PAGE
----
Why is it that employees are so good at delegating up to their boss when really the manager or supervisor should be pushing those decisions down to the front line?
Think about the kinds of decisions and problems that you’ve been addressing recently. How many of them should have been addressed by the person who brought them to you? Likely quite a few. You may have employees who ask questions that they could answer for themselves or problems that should be addressed by the person closest to the action.
A problem that could be addressed by front line supervisors should not be delegated up. When this happens, it consumes managers’ or more senior employees’ time and takes them away from bigger issues. And it deprives people on the front line from having more control and empowerment over their day-to-day work.
This is decision-making waste because it uses up decision capacity on things that aren’t adding value to the organization or team.
Those decisions should be pushed down to the person who is closest to the front line and capable of making that decision. Many managers enjoy getting involved in the details. However, the solutions they bring forward will not be as effective because they are further from the front line. As well, their actions cause workers to go to that manager first instead of thinking things through on their own.
Let’s look at what you can do to push the decision-making down to the right level.
Start by asking employees, “What do you think might work here?” This helps you assess their level of problem-solving, troubleshooting and decision-making. If they come up with a decision just as good as the one you would have made, it’s even better because now they own it.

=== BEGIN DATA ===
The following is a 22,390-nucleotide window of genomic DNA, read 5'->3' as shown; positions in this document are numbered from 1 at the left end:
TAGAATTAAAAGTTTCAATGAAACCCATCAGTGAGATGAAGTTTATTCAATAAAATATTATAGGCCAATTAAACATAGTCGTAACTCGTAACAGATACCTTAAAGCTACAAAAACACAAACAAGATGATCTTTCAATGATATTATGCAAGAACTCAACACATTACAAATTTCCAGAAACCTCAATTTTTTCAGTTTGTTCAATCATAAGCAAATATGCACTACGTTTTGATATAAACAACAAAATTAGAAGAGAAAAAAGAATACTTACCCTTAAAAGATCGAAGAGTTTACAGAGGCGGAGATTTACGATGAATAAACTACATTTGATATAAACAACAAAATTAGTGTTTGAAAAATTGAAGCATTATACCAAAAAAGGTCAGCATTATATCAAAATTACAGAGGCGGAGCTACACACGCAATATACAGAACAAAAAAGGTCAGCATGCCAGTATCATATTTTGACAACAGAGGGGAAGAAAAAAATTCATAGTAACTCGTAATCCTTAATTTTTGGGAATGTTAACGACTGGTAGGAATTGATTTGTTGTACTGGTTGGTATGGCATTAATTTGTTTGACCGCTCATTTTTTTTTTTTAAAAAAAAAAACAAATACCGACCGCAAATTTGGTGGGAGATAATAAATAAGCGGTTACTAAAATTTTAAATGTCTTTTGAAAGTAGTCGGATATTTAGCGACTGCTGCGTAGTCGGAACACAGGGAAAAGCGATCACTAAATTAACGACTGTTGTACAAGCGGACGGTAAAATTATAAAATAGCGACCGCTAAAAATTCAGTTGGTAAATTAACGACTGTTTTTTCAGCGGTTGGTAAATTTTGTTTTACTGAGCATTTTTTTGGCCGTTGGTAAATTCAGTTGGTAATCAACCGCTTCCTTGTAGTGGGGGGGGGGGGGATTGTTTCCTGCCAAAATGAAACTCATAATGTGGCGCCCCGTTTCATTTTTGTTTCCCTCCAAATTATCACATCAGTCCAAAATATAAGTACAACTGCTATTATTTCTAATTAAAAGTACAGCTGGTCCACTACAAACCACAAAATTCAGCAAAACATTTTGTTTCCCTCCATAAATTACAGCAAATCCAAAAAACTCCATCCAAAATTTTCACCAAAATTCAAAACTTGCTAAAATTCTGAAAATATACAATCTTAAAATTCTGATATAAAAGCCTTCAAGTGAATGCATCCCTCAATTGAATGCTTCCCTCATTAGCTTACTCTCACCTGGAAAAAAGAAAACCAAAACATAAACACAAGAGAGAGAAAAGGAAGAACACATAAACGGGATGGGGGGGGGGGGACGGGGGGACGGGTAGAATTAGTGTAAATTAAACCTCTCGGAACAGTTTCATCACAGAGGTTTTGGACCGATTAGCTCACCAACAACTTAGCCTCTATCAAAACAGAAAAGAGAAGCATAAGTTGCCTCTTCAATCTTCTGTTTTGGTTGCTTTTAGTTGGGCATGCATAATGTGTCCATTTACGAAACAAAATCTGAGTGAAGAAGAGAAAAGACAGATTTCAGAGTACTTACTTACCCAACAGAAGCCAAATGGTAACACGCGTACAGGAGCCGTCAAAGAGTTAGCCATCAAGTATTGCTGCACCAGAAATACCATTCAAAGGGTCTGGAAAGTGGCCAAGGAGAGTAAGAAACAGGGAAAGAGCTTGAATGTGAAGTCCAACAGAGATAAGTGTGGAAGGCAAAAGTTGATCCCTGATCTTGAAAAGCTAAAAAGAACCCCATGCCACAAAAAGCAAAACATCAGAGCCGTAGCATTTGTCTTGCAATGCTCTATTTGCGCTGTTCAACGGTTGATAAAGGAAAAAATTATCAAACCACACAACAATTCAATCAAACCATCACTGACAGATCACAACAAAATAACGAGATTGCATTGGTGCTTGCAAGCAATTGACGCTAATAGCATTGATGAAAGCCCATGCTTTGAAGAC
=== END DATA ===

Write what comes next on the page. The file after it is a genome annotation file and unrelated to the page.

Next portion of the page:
Sometimes people don’t know what questions to ask when they’re trying to make decisions on their own. As the leader, ask questions to guide them through different options.When you stop making the decisions that your people can make, this frees you to focus on decisions that will propel your department's performance forward. Click To Tweet
Finally, think about teaching instead of spoon-feeding people. When you spoon-feed them they become dependent on you. When you teach them, they have the opportunity to grow. This, in turn, helps them become self-sufficient and empowered. When this happens, you don’t need to be constantly involved and can focus on bigger issues.
When you stop making the decisions that your people can make, this frees you to focus on decisions that will propel your department’s performance forward. Empower the people that are closest to the front line to make those decisions and free up your time as the leader.
How do you empower your employees to make their own decisions? Let me know in the comments below.
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